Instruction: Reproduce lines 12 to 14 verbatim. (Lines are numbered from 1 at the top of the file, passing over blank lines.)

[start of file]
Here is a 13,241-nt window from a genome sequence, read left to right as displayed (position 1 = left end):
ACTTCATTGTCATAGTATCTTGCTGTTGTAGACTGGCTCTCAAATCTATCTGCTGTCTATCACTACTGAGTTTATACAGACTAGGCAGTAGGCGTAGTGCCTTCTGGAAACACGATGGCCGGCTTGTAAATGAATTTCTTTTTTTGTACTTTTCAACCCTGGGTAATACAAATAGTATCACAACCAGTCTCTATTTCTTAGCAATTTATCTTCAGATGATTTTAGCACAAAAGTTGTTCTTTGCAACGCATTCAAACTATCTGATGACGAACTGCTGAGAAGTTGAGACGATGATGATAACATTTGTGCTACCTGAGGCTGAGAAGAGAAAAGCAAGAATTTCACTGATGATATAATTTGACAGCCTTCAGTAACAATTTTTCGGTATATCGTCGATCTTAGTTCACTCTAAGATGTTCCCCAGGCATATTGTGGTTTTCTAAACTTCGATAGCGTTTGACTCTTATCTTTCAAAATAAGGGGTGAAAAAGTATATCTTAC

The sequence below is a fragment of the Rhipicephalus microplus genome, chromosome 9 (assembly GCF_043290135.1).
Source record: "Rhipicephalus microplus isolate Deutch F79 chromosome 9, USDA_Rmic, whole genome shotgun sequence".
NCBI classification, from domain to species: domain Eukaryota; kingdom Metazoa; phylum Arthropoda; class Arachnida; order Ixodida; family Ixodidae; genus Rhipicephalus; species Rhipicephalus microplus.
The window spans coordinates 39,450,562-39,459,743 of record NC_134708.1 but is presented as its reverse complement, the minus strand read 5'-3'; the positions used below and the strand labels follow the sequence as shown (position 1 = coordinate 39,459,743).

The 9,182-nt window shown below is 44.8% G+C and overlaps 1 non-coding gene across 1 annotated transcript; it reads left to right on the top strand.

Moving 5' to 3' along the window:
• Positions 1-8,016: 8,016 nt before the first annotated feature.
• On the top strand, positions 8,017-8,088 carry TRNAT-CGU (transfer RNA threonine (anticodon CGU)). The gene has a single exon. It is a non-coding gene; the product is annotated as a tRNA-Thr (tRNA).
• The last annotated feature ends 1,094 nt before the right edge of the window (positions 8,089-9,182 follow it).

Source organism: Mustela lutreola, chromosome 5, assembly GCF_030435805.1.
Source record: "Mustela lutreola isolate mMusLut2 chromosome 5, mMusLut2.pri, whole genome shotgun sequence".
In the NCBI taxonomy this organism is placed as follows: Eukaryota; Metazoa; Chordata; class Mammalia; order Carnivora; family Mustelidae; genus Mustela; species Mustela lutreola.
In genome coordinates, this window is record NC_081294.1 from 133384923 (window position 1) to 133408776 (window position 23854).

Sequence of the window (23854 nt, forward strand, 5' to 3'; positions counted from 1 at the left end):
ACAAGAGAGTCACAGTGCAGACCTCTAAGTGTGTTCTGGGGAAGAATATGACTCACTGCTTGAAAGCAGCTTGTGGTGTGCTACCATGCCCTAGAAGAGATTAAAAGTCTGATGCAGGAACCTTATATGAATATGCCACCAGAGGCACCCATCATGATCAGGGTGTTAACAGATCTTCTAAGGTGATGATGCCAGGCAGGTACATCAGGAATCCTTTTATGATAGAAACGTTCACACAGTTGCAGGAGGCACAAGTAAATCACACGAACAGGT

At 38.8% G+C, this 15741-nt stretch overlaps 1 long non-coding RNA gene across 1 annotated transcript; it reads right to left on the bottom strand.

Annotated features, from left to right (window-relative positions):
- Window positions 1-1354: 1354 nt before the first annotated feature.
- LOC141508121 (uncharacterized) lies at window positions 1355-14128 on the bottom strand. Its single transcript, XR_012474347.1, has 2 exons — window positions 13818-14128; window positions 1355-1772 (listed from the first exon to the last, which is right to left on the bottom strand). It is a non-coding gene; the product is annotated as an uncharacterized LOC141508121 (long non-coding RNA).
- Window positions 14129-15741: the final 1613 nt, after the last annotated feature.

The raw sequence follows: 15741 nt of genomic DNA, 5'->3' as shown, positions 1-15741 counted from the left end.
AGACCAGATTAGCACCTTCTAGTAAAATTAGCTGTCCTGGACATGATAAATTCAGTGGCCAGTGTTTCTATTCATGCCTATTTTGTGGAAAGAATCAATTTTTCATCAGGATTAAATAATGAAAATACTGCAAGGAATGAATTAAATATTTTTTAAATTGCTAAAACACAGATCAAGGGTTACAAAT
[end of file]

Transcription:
Source organism: Mustela lutreola, chromosome 5, assembly GCF_030435805.1.
Source record: "Mustela lutreola isolate mMusLut2 chromosome 5, mMusLut2.pri, whole genome shotgun sequence".
In the NCBI taxonomy this organism is placed as follows: Eukaryota; Metazoa; Chordata; class Mammalia; order Carnivora; family Mustelidae; genus Mustela; species Mustela lutreola.